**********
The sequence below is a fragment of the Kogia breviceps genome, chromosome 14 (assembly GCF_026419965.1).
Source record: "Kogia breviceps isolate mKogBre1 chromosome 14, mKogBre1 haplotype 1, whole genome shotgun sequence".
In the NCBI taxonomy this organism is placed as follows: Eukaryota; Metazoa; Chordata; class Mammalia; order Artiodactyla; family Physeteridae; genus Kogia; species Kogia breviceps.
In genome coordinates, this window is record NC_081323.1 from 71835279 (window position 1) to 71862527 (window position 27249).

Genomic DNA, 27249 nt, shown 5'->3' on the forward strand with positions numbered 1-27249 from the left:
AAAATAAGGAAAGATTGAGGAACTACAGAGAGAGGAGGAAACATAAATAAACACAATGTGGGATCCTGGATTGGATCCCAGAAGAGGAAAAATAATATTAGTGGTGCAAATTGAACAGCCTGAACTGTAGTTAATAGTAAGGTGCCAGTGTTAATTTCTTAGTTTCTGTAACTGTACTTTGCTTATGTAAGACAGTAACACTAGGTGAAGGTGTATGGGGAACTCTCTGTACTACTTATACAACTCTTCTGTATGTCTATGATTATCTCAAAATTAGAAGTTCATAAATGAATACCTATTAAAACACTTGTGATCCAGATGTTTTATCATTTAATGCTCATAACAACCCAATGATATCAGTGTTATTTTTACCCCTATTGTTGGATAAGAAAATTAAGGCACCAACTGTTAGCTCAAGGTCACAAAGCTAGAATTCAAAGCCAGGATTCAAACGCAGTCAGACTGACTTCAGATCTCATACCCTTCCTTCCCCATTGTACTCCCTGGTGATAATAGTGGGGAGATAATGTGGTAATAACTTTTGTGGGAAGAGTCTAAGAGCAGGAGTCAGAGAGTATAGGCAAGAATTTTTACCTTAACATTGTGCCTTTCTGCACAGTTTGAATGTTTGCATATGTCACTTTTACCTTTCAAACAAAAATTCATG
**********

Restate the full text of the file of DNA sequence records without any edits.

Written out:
The sequence below is a fragment of the Kogia breviceps genome, chromosome 14 (assembly GCF_026419965.1).
Source record: "Kogia breviceps isolate mKogBre1 chromosome 14, mKogBre1 haplotype 1, whole genome shotgun sequence".
In the NCBI taxonomy this organism is placed as follows: Eukaryota; Metazoa; Chordata; class Mammalia; order Artiodactyla; family Physeteridae; genus Kogia; species Kogia breviceps.
In genome coordinates, this window is record NC_081323.1 from 71835279 (window position 1) to 71862527 (window position 27249).

Genomic DNA, 27249 nt, shown 5'->3' on the forward strand with positions numbered 1-27249 from the left:
AAAATAAGGAAAGATTGAGGAACTACAGAGAGAGGAGGAAACATAAATAAACACAATGTGGGATCCTGGATTGGATCCCAGAAGAGGAAAAATAATATTAGTGGTGCAAATTGAACAGCCTGAACTGTAGTTAATAGTAAGGTGCCAGTGTTAATTTCTTAGTTTCTGTAACTGTACTTTGCTTATGTAAGACAGTAACACTAGGTGAAGGTGTATGGGGAACTCTCTGTACTACTTATACAACTCTTCTGTATGTCTATGATTATCTCAAAATTAGAAGTTCATAAATGAATACCTATTAAAACACTTGTGATCCAGATGTTTTATCATTTAATGCTCATAACAACCCAATGATATCAGTGTTATTTTTACCCCTATTGTTGGATAAGAAAATTAAGGCACCAACTGTTAGCTCAAGGTCACAAAGCTAGAATTCAAAGCCAGGATTCAAACGCAGTCAGACTGACTTCAGATCTCATACCCTTCCTTCCCCATTGTACTCCCTGGTGATAATAGTGGGGAGATAATGTGGTAATAACTTTTGTGGGAAGAGTCTAAGAGCAGGAGTCAGAGAGTATAGGCAAGAATTTTTACCTTAACATTGTGCCTTTCTGCACAGTTTGAATGTTTGCATATGTCACTTTTACCTTTCAAACAAAAATTCATG